5 Must Haves for a NICU Stay
5 Must Haves for a NICU Stay
Preparing for a NICU stay with your baby whether born premature or born with complications can be extremely stressful. I have now had 2 different NICU stays one with each of my children. Having already experienced one with my daughter the one with my son was slightly easier since I knew what to expect.
Still, having knowledge of the process doesn’t take away as much of the stress as you would hope. That is why I am creating this list of 5 Must Haves for a NICU Stay. These things can really make your stay easier and take some stress off of your shoulders.
1. Finding your resources.
This can lift the majority of the stress off of you. Sitting down and doing a little bit of research about the resources you have available to you can show you what areas you can mark off as taken care of. The hospital that you give birth at should have several people coming in and out of your room other than the doctors and nurses. The social worker, chaplin, and lactation consultants are among the visitors you will have. These people can help you in finding out what your resources are.
For my family both NICU stays were long distance so travel and gas was a challenge for us. The social worker we had with our daughter assisted us in living arrangements while she was in the hospital. The Ronald McDonald House was our main source of shelter while she was in the hospital. If you happen to be lucky enough to have this options available then take advantage of it because it helped so much. The people were extremely helpful, polite and caring. It was a light that stayed on during our struggle.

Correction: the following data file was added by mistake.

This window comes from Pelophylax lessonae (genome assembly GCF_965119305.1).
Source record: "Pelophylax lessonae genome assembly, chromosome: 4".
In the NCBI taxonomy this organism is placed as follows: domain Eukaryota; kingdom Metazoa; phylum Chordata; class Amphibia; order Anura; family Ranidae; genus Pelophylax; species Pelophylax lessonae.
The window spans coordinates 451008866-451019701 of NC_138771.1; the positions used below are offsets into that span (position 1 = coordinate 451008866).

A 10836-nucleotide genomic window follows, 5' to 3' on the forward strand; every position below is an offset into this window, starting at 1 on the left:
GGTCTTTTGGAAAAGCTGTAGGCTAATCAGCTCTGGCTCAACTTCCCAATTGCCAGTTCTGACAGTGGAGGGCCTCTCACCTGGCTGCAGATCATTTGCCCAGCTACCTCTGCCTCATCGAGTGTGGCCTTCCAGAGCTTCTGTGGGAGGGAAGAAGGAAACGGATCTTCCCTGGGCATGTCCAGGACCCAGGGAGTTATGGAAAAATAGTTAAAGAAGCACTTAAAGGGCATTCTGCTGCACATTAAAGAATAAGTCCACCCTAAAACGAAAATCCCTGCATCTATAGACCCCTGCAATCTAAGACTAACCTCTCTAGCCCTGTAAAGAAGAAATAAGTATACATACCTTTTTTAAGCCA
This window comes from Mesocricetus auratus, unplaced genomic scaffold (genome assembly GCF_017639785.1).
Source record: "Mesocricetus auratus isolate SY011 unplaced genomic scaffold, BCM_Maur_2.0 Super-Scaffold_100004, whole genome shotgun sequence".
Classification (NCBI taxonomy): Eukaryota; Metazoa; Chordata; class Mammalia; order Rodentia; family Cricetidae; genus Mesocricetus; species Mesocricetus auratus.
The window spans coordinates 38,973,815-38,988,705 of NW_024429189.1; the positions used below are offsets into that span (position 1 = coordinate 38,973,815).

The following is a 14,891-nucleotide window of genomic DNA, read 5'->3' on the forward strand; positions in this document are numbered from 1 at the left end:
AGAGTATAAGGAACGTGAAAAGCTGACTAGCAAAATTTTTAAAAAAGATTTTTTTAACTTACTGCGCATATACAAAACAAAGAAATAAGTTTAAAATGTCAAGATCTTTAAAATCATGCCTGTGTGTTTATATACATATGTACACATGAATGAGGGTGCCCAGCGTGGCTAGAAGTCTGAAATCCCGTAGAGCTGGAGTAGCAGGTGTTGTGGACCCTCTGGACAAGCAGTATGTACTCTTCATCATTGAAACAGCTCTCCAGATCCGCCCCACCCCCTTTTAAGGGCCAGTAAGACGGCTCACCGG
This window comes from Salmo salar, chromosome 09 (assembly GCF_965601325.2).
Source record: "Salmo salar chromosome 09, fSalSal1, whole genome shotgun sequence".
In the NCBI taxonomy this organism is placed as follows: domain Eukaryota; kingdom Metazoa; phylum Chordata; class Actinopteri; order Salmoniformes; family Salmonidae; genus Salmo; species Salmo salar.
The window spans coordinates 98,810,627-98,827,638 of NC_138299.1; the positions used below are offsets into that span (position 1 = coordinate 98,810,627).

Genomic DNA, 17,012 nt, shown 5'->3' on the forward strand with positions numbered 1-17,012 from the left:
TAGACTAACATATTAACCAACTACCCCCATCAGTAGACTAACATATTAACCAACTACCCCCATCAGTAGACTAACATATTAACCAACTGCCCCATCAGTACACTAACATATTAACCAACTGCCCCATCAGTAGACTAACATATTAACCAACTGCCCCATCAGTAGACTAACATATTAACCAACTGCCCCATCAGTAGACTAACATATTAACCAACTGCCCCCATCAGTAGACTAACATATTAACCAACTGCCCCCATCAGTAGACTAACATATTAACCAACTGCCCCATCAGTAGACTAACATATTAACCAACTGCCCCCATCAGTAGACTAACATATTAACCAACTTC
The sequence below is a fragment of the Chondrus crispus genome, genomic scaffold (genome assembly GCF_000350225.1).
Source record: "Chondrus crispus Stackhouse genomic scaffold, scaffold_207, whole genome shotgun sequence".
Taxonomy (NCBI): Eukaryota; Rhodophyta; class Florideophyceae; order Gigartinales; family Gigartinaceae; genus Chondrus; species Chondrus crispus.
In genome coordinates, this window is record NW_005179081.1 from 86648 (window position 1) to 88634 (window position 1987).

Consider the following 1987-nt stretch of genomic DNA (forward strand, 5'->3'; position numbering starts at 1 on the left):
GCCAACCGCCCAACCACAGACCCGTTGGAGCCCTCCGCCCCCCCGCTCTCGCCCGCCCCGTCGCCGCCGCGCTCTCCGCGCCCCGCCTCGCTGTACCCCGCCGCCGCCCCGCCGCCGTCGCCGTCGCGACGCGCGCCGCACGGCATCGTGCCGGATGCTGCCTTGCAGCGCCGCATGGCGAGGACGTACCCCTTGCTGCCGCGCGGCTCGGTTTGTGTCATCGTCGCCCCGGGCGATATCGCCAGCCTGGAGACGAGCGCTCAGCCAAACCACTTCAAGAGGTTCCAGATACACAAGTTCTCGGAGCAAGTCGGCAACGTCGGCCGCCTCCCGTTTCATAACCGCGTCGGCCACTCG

The Ronald McDonald House has over 365 locations around the world, each being independently owned. You can learn more here.
If this isn’t available to you then you can check with the hospital and see if staying in your baby's room is an option. I spent my sons NICU stay in his room with him. I was able to bring everything I needed and keep it there in the room with me. They also provided a fridge and cabinet space for the NICU families in a little kitchen area just outside the NICU area. They also had showers that you could use while you stayed there. They provide towels and soap if you needed them.
I didn't have to worry about food while I stayed in the hospital with him because I am a nursing mom. They encourage you to breastfeed your baby because it truly is what's best for your baby no matter when they were born but especially for preterm babies. If you choose to breastfeed then they provide you with breakfast, lunch, and dinner so you can get good nutritions for your milk supply. You also have access to a hospital grade pump and pump parts there as well. Talk to your lactation consultants to see if these are options available to you.
Finding your resources can assist in so many ways so just do research and find out what they have to offer you to make your stay easier.